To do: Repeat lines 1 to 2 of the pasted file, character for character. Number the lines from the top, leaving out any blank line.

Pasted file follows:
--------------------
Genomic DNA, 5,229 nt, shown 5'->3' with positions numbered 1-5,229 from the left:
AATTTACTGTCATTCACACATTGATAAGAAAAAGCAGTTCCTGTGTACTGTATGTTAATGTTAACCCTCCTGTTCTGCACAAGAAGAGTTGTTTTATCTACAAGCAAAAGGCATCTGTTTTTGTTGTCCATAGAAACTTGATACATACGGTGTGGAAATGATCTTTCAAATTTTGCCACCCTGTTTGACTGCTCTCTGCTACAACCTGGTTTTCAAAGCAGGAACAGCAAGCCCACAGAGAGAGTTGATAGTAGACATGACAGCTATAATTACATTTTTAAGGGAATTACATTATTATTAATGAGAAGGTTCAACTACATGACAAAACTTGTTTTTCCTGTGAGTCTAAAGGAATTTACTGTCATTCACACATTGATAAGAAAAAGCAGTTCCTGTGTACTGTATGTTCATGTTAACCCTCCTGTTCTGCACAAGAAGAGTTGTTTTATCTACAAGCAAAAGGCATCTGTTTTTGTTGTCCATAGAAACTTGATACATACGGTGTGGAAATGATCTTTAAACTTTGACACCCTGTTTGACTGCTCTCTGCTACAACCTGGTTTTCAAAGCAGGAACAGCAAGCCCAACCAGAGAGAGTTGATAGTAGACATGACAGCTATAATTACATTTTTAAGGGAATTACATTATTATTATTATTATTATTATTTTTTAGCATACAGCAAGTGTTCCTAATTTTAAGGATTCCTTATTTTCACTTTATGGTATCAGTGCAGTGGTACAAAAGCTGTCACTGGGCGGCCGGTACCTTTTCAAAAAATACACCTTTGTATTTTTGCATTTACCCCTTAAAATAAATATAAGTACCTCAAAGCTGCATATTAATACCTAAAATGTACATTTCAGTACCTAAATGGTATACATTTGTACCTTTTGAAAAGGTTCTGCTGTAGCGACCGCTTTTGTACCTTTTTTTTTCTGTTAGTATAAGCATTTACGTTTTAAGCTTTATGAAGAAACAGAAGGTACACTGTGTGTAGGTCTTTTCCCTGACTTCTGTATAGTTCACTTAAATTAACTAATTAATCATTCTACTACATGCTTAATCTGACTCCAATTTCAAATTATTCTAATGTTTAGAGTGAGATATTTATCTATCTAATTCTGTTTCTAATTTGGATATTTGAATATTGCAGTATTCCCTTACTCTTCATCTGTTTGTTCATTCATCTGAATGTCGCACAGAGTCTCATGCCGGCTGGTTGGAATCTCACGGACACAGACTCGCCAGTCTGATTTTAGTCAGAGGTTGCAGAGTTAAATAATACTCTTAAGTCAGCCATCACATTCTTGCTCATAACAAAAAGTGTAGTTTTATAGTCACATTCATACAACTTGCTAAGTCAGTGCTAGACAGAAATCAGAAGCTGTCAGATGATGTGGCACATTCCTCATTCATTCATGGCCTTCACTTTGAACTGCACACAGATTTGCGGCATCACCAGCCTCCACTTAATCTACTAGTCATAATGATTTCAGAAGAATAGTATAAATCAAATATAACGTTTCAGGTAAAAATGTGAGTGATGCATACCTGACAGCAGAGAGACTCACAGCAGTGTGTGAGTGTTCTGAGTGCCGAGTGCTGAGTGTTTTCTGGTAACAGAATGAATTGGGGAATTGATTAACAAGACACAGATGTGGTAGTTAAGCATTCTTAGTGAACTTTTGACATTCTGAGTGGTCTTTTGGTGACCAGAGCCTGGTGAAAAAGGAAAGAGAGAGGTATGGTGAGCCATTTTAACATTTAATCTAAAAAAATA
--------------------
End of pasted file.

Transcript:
Genomic DNA, 5,229 nt, shown 5'->3' with positions numbered 1-5,229 from the left:
AATTTACTGTCATTCACACATTGATAAGAAAAAGCAGTTCCTGTGTACTGTATGTTAATGTTAACCCTCCTGTTCTGCACAAGAAGAGTTGTTTTATCTACAAGCAAAAGGCATCTGTTTTTGTTGTCCATAGAAACTTGATACATACGGTGTGGAAATGATCTTTCAAATTTTGCCACCCTGTTTGACTGCTCTCTGCTACAACCTGGTTTTCAAAGCAGGAACAGCAAGCCCACAGAGAGAGTTGATAGTAGACATGACAGCTATAATTACATTTTTAAGGGAATTACATTATTATTAATGAGAAGGTTCAACTACATGACAAAACTTGTTTTTCCTGTGAGTCTAAAGGAATTTACTGTCATTCACACATTGATAAGAAAAAGCAGTTCCTGTGTACTGTATGTTCATGTTAACCCTCCTGTTCTGCACAAGAAGAGTTGTTTTATCTACAAGCAAAAGGCATCTGTTTTTGTTGTCCATAGAAACTTGATACATACGGTGTGGAAATGATCTTTAAACTTTGACACCCTGTTTGACTGCTCTCTGCTACAACCTGGTTTTCAAAGCAGGAACAGCAAGCCCAACCAGAGAGAGTTGATAGTAGACATGACAGCTATAATTACATTTTTAAGGGAATTACATTATTATTATTATTATTATTATTTTTTAGCATACAGCAAGTGTTCCTAATTTTAAGGATTCCTTATTTTCACTTTATGGTATCAGTGCAGTGGTACAAAAGCTGTCACTGGGCGGCCGGTACCTTTTCAAAAAATACACCTTTGTATTTTTGCATTTACCCCTTAAAATAAATATAAGTACCTCAAAGCTGCATATTAATACCTAAAATGTACATTTCAGTACCTAAATGGTATACATTTGTACCTTTTGAAAAGGTTCTGCTGTAGCGACCGCTTTTGTACCTTTTTTTTTCTGTTAGTATAAGCATTTACGTTTTAAGCTTTATGAAGAAACAGAAGGTACACTGTGTGTAGGTCTTTTCCCTGACTTCTGTATAGTTCACTTAAATTAACTAATTAATCATTCTACTACATGCTTAATCTGACTCCAATTTCAAATTATTCTAATGTTTAGAGTGAGATATTTATCTATCTAATTCTGTTTCTAATTTGGATATTTGAATATTGCAGTATTCCCTTACTCTTCATCTGTTTGTTCATTCATCTGAATGTCGCACAGAGTCTCATGCCGGCTGGTTGGAATCTCACGGACACAGACTCGCCAGTCTGATTTTAGTCAGAGGTTGCAGAGTTAAATAATACTCTTAAGTCAGCCATCACATTCTTGCTCATAACAAAAAGTGTAGTTTTATAGTCACATTCATACAACTTGCTAAGTCAGTGCTAGACAGAAATCAGAAGCTGTCAGATGATGTGGCACATTCCTCATTCATTCATGGCCTTCACTTTGAACTGCACACAGATTTGCGGCATCACCAGCCTCCACTTAATCTACTAGTCATAATGATTTCAGAAGAATAGTATAAATCAAATATAACGTTTCAGGTAAAAATGTGAGTGATGCATACCTGACAGCAGAGAGACTCACAGCAGTGTGTGAGTGTTCTGAGTGCCGAGTGCTGAGTGTTTTCTGGTAACAGAATGAATTGGGGAATTGATTAACAAGACACAGATGTGGTAGTTAAGCATTCTTAGTGAACTTTTGACATTCTGAGTGGTCTTTTGGTGACCAGAGCCTGGTGAAAAAGGAAAGAGAGAGGTATGGTGAGCCATTTTAACATTTAATCTAAAAAAATA